There are several ways to reduce the amount that going to a college or career school will cost you so that you can avoid borrowing too much.
You or your parents might qualify for a Hope tax credit or Lifetime Learning tax credit. For more information on these credits, visit
You should also check with your tax professional or the Internal Revenue Service (IRS). IRS Publication 970, Tax Benefits for Higher Education, explains these credits and other tax benefits. You can order the publication free from the IRS at 1-800-tax-form (1-800-829-3676). Or you can download the publication from the website www.irs.ustreas.gov.
If you plan on working toward a bachelor's degree, you might want to consider starting out at a two-year community college and then transferring to a four-year school. Community colleges are partially funded by local and state taxes and are therefore usually less expensive than four-year schools. Some four-year schools are also partially funded by local and state taxes and can be less expensive than those that are not funded by taxes.
You can also save money by living at home and commuting to your local community college. You'll want to make sure that the courses you take during your first two years will transfer to the four-year school you want to attend and that they will count toward your bachelor's degree.
Whether you choose a college or a career school, you can work part time to pay for some of your costs. If you do this, you should make sure that you save enough time for studying and that your work and school schedules do not conflict.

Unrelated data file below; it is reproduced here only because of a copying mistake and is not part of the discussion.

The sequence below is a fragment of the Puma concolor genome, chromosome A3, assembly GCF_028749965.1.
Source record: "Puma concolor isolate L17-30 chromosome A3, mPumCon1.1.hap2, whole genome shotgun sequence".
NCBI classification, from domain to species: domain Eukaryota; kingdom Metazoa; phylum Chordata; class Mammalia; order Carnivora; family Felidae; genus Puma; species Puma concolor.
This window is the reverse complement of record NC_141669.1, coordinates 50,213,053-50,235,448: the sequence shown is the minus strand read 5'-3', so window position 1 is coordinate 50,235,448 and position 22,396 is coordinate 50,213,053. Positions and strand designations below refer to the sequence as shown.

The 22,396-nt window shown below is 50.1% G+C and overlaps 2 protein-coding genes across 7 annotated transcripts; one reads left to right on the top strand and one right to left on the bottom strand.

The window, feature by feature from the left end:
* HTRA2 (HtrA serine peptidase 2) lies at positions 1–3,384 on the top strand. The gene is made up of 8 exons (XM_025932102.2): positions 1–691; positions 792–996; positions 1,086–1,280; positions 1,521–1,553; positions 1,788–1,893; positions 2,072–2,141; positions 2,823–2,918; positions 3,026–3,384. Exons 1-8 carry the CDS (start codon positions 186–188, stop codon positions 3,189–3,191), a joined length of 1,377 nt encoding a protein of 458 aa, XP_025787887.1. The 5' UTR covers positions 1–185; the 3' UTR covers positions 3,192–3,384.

AmeriCorps is a program that allows participants to earn education awards in return for national service. For more information, contact the Corporation for National Service:
Corporation for National Service
1201 New York Avenue, NW
Washington, DC 20525
The U.S. Armed Forces also offer the following educational programs and ways to pay for school or to reduce your school costs:
Contact your local military recruiter for more information on these programs.
Latest College & Financial Aid News
August 15, 2019
In his book "The Assault on American Excellence," author and former dean of Yale Law School Anthony Kronman is highly critical of American colleges, particularly when it comes to issues of affirmative action, the renaming of buildings that honored those who embraced slavery, and political correctness. [...]
August 6, 2019
A U.S. Federal Judge paved way for the Education Department to halt usage of private debt collectors and overhaul the existing federal student loan program by consolidating loan servicing and default collection efforts. [...]
July 30, 2019
Dozens of suburban Chicago families have been using a legal loophole to help their children get need-based college financial aid and scholarships. By their parents' forfeiting legal guardianship, students are able to declare financial independence so they qualify for federal, state and university financial aid. [...]